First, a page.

CRISPR-guided DNA cytosine and adenine base editors are widely used for many applications1–4 but primarily create DNA base transitions (that is, pyrimidine-to-pyrimidine or purine-to-purine). Here we describe the engineering of two base editor architectures that can efficiently induce targeted C-to-G base transversions, with reduced levels of unwanted C-to-W (W = A or T) and indel mutations. One of these C-to-G base editors (CGBE1), consists of an RNA-guided Cas9 nickase, an Escherichia coli–derived uracil DNA N-glycosylase (eUNG) and a rat APOBEC1 cytidine deaminase variant (R33A) previously shown to have reduced off-target RNA and DNA editing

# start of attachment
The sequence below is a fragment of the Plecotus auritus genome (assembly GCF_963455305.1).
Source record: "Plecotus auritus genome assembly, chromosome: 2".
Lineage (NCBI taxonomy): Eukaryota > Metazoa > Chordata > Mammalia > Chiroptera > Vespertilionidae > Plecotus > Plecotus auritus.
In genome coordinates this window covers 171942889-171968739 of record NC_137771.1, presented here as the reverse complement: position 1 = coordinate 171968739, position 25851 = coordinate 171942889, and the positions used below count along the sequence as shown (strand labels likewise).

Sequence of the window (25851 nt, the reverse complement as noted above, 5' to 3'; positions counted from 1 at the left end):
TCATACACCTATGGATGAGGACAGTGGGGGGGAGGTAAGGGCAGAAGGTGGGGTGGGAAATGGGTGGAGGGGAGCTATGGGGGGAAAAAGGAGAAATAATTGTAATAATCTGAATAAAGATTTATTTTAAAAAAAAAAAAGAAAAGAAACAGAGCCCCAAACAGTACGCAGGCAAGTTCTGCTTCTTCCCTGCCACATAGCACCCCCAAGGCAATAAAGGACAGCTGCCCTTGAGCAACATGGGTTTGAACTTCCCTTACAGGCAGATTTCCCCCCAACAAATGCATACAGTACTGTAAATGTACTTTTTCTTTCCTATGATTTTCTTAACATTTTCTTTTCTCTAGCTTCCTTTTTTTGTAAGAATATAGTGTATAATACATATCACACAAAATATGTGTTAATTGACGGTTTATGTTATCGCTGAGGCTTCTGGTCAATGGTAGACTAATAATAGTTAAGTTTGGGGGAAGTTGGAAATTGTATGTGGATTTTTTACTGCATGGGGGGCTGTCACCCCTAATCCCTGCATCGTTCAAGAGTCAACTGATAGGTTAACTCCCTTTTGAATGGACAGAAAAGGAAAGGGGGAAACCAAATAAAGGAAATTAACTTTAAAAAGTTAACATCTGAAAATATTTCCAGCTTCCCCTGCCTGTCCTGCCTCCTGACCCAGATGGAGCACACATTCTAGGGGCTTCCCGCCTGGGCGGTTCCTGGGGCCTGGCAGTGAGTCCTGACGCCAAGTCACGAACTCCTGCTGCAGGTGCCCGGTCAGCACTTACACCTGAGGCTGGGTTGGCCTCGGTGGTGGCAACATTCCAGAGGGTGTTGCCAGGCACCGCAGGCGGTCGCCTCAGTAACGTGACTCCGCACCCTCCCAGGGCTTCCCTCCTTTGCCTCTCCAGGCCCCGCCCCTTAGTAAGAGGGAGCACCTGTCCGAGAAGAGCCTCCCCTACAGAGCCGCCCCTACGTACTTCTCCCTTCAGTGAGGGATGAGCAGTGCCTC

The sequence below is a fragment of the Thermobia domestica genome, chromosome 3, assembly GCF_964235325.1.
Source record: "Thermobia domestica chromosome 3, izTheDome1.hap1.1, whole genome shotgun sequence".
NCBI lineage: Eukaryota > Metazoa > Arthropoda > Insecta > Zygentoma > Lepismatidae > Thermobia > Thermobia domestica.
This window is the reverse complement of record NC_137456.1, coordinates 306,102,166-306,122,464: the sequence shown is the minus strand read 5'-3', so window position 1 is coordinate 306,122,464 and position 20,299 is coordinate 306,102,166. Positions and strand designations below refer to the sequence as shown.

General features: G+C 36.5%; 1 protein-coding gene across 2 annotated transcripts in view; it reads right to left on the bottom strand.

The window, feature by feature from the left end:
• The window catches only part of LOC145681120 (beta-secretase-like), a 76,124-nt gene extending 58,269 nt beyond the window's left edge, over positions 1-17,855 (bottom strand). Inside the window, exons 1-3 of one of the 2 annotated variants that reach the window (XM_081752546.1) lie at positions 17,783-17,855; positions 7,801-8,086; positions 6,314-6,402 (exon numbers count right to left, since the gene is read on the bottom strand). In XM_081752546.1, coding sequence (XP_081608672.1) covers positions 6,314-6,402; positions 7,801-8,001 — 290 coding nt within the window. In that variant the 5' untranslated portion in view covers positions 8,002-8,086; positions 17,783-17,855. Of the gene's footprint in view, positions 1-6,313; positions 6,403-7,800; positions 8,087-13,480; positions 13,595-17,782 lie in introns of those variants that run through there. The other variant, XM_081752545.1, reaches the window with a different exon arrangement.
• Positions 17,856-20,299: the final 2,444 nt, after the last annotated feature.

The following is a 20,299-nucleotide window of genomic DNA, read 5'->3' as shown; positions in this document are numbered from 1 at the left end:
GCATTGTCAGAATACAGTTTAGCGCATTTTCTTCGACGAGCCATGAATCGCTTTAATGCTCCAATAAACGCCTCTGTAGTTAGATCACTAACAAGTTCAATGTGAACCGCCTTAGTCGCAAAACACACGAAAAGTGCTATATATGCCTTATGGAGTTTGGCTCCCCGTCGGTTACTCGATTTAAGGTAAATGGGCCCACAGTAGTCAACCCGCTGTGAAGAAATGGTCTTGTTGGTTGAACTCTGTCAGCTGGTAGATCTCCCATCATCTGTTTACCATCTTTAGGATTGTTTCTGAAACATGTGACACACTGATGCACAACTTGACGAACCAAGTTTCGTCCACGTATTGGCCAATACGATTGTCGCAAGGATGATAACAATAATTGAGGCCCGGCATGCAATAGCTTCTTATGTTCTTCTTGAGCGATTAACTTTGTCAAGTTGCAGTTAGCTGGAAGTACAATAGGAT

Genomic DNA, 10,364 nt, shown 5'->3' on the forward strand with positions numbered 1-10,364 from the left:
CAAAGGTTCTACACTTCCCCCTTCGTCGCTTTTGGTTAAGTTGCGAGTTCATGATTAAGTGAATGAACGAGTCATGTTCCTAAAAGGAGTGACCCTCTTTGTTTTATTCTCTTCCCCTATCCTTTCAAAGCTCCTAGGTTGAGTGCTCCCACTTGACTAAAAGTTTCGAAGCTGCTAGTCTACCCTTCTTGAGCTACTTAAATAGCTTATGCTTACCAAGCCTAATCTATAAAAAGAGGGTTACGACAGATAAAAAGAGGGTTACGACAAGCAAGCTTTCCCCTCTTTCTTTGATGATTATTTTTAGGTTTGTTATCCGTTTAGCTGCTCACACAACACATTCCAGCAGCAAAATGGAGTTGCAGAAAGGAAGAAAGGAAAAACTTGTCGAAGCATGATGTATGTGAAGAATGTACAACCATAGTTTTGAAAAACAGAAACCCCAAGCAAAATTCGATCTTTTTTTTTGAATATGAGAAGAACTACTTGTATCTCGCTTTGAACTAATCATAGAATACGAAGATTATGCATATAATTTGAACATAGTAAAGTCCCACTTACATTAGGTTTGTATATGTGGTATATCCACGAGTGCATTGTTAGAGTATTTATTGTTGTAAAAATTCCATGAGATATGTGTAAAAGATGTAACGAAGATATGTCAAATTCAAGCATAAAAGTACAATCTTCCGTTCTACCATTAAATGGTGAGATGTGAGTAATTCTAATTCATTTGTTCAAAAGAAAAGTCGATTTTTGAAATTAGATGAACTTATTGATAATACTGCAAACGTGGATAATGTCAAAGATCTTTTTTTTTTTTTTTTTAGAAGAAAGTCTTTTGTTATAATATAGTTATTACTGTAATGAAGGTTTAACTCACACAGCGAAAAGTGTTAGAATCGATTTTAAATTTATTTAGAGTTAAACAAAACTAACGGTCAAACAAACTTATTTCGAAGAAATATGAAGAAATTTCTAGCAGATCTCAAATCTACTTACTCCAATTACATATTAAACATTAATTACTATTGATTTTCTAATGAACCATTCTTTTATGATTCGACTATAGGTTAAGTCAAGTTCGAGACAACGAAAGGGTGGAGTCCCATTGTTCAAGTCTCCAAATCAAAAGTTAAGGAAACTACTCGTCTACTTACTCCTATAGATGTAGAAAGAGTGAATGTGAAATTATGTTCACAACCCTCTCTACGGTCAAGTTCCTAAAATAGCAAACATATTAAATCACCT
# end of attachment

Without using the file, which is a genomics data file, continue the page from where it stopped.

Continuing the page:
activities5,6. We show that CGBE1 can efficiently induce C-to-G edits, particularly in AT-rich sequence contexts in human cells. We also removed the eUNG domain to yield miniCGBE1, which reduced indel frequencies but only modestly decreased editing efficiency. CGBE1 and miniCGBE1 enable C-to-G edits and will serve as a basis for optimizing C-to-G base editors for research and therapeutic applications.